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The Startup Making It Easier for Young People to Put Money on Sports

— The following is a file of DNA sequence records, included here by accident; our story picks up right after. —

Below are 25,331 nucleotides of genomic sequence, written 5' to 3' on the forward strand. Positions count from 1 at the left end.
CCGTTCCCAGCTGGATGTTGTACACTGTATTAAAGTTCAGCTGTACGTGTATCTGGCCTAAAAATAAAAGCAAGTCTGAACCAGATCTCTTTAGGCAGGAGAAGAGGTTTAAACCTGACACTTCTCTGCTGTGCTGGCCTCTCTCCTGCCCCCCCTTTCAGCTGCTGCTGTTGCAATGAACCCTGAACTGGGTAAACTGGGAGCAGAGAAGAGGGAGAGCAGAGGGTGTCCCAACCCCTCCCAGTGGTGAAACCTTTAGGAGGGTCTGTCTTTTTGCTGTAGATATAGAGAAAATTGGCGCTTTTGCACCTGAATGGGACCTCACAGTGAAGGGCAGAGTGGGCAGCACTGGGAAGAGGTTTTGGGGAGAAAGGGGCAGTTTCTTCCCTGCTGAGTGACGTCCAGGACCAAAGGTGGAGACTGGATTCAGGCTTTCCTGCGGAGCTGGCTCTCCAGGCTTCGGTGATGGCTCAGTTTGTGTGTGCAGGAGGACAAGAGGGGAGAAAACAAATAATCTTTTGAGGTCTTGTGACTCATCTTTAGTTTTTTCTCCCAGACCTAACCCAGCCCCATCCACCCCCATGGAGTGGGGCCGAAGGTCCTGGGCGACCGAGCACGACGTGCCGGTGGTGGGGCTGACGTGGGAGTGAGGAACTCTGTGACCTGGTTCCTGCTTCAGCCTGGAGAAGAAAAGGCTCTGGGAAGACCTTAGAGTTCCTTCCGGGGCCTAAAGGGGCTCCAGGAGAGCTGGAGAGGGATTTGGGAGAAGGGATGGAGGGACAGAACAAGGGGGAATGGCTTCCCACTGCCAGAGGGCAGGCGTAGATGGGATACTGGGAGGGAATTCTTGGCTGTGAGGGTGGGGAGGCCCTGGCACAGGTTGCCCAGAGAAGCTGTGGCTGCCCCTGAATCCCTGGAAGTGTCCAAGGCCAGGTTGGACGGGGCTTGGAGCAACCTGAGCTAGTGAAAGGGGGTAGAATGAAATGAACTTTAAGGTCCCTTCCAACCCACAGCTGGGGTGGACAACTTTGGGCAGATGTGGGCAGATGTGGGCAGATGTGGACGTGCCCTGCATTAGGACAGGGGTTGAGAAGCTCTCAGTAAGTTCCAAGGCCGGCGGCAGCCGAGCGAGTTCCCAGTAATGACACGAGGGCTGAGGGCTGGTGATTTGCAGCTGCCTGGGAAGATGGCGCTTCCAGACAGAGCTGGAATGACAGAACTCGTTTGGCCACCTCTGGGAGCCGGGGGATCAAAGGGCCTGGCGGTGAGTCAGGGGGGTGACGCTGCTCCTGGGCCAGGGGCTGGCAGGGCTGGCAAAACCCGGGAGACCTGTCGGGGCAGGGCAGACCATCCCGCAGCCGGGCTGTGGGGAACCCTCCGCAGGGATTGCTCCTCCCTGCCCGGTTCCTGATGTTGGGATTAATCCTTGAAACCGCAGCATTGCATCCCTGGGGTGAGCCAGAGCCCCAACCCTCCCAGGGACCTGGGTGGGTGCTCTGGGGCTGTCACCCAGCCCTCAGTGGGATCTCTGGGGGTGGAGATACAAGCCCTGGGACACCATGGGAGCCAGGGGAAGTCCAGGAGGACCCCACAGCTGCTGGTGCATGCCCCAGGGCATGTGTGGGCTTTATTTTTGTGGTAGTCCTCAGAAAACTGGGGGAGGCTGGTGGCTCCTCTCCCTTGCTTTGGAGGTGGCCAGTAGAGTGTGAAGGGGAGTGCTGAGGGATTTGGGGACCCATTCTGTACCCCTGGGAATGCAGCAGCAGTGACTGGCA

A crop of new companies are capitalizing on the demand, offering a sports-betting-like experience that falls outside of gambling laws. The tactic has drawn throngs of new users, including young adults and people who live in states where sports betting isn’t legal. Atlanta-based PrizePicks, which has attracted new users at a fast clip over the past year, says it offers fantasy-sports games, not gambling, and that it only operates in states where its products are legal. Over the past year, the PrizePicks app has been downloaded more than the sports-gambling apps for Barstool Sports and Caesars Entertainment, and it has been gaining ground on the top two competitors in sports betting, FanDuel and DraftKings, according to estimates by data tracker Apptopia. The company’s ascent has contributed to growing tension in the fast-evolving U.S. sports-betting industry, where fantasy apps and gambling companies are pursuing sports enthusiasts who are new to betting. Fantasy-sports apps are increasingly making products that are similar to sports betting, but are more lightly regulated. Fantasy sports have largely been considered by states to be a game of skill, requiring research and knowledge to be competitive. Sports betting is considered gambling as a game of chance. Gambling is regulated state-by-state, with different rules governing sports betting and fantasy sports; some states haven’t regulated fantasy sports at all. Some gambling regulators and rival companies say that PrizePicks’ model is making sports betting available to a younger audience, as well as in states where it hasn’t been legalized or regulated with consumer protections. In most states, sports betting has a minimum age of 21, while daily fantasy-sports games typically have a minimum age of 18.



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